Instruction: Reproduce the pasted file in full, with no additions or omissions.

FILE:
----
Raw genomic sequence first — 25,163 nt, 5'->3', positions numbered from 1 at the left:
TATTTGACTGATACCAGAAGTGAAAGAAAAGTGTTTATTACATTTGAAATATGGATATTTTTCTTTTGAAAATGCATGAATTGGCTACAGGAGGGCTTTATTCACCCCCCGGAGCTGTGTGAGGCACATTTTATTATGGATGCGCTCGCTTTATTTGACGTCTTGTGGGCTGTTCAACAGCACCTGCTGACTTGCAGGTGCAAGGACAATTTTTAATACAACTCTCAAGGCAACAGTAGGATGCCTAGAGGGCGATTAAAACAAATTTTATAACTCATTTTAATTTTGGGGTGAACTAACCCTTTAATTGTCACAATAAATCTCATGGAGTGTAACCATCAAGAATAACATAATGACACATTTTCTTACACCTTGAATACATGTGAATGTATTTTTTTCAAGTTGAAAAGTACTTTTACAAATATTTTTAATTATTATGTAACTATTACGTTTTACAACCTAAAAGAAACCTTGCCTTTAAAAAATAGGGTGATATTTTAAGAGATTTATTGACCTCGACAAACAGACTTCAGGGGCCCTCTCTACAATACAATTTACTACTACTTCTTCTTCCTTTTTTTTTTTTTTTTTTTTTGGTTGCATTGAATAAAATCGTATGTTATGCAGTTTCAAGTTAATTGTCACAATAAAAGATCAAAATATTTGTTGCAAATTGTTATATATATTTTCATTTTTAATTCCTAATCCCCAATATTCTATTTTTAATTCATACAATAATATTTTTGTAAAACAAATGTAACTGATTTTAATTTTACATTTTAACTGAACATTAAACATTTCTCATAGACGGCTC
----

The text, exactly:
Raw genomic sequence first — 25,163 nt, 5'->3', positions numbered from 1 at the left:
TATTTGACTGATACCAGAAGTGAAAGAAAAGTGTTTATTACATTTGAAATATGGATATTTTTCTTTTGAAAATGCATGAATTGGCTACAGGAGGGCTTTATTCACCCCCCGGAGCTGTGTGAGGCACATTTTATTATGGATGCGCTCGCTTTATTTGACGTCTTGTGGGCTGTTCAACAGCACCTGCTGACTTGCAGGTGCAAGGACAATTTTTAATACAACTCTCAAGGCAACAGTAGGATGCCTAGAGGGCGATTAAAACAAATTTTATAACTCATTTTAATTTTGGGGTGAACTAACCCTTTAATTGTCACAATAAATCTCATGGAGTGTAACCATCAAGAATAACATAATGACACATTTTCTTACACCTTGAATACATGTGAATGTATTTTTTTCAAGTTGAAAAGTACTTTTACAAATATTTTTAATTATTATGTAACTATTACGTTTTACAACCTAAAAGAAACCTTGCCTTTAAAAAATAGGGTGATATTTTAAGAGATTTATTGACCTCGACAAACAGACTTCAGGGGCCCTCTCTACAATACAATTTACTACTACTTCTTCTTCCTTTTTTTTTTTTTTTTTTTTTGGTTGCATTGAATAAAATCGTATGTTATGCAGTTTCAAGTTAATTGTCACAATAAAAGATCAAAATATTTGTTGCAAATTGTTATATATATTTTCATTTTTAATTCCTAATCCCCAATATTCTATTTTTAATTCATACAATAATATTTTTGTAAAACAAATGTAACTGATTTTAATTTTACATTTTAACTGAACATTAAACATTTCTCATAGACGGCTC